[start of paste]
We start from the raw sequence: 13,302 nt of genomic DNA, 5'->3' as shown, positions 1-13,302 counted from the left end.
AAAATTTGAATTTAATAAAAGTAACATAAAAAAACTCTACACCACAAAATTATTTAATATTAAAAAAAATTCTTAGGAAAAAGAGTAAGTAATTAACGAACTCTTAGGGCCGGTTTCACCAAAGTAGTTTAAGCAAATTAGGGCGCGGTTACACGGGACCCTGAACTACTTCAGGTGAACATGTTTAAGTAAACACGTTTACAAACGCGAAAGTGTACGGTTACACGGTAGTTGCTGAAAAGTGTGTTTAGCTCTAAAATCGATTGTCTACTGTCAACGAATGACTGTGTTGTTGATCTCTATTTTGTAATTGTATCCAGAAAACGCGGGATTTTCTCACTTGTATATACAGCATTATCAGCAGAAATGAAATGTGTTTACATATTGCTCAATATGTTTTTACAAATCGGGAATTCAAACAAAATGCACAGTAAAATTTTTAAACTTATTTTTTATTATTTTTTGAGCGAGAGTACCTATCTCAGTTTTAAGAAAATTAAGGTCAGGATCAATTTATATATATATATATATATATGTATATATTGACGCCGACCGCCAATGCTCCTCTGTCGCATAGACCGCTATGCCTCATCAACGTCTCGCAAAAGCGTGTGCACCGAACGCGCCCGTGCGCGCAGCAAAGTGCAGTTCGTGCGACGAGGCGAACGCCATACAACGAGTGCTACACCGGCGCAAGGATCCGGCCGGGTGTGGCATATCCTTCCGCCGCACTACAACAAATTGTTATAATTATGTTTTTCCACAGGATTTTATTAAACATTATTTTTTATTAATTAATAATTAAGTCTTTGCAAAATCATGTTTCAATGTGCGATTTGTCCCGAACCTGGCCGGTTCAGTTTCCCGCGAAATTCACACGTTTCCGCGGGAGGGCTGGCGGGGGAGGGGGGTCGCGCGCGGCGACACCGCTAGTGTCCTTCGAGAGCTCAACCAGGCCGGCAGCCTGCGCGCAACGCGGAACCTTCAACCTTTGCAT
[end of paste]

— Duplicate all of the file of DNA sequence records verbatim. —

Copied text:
We start from the raw sequence: 13,302 nt of genomic DNA, 5'->3' as shown, positions 1-13,302 counted from the left end.
AAAATTTGAATTTAATAAAAGTAACATAAAAAAACTCTACACCACAAAATTATTTAATATTAAAAAAAATTCTTAGGAAAAAGAGTAAGTAATTAACGAACTCTTAGGGCCGGTTTCACCAAAGTAGTTTAAGCAAATTAGGGCGCGGTTACACGGGACCCTGAACTACTTCAGGTGAACATGTTTAAGTAAACACGTTTACAAACGCGAAAGTGTACGGTTACACGGTAGTTGCTGAAAAGTGTGTTTAGCTCTAAAATCGATTGTCTACTGTCAACGAATGACTGTGTTGTTGATCTCTATTTTGTAATTGTATCCAGAAAACGCGGGATTTTCTCACTTGTATATACAGCATTATCAGCAGAAATGAAATGTGTTTACATATTGCTCAATATGTTTTTACAAATCGGGAATTCAAACAAAATGCACAGTAAAATTTTTAAACTTATTTTTTATTATTTTTTGAGCGAGAGTACCTATCTCAGTTTTAAGAAAATTAAGGTCAGGATCAATTTATATATATATATATATATATGTATATATTGACGCCGACCGCCAATGCTCCTCTGTCGCATAGACCGCTATGCCTCATCAACGTCTCGCAAAAGCGTGTGCACCGAACGCGCCCGTGCGCGCAGCAAAGTGCAGTTCGTGCGACGAGGCGAACGCCATACAACGAGTGCTACACCGGCGCAAGGATCCGGCCGGGTGTGGCATATCCTTCCGCCGCACTACAACAAATTGTTATAATTATGTTTTTCCACAGGATTTTATTAAACATTATTTTTTATTAATTAATAATTAAGTCTTTGCAAAATCATGTTTCAATGTGCGATTTGTCCCGAACCTGGCCGGTTCAGTTTCCCGCGAAATTCACACGTTTCCGCGGGAGGGCTGGCGGGGGAGGGGGGTCGCGCGCGGCGACACCGCTAGTGTCCTTCGAGAGCTCAACCAGGCCGGCAGCCTGCGCGCAACGCGGAACCTTCAACCTTTGCAT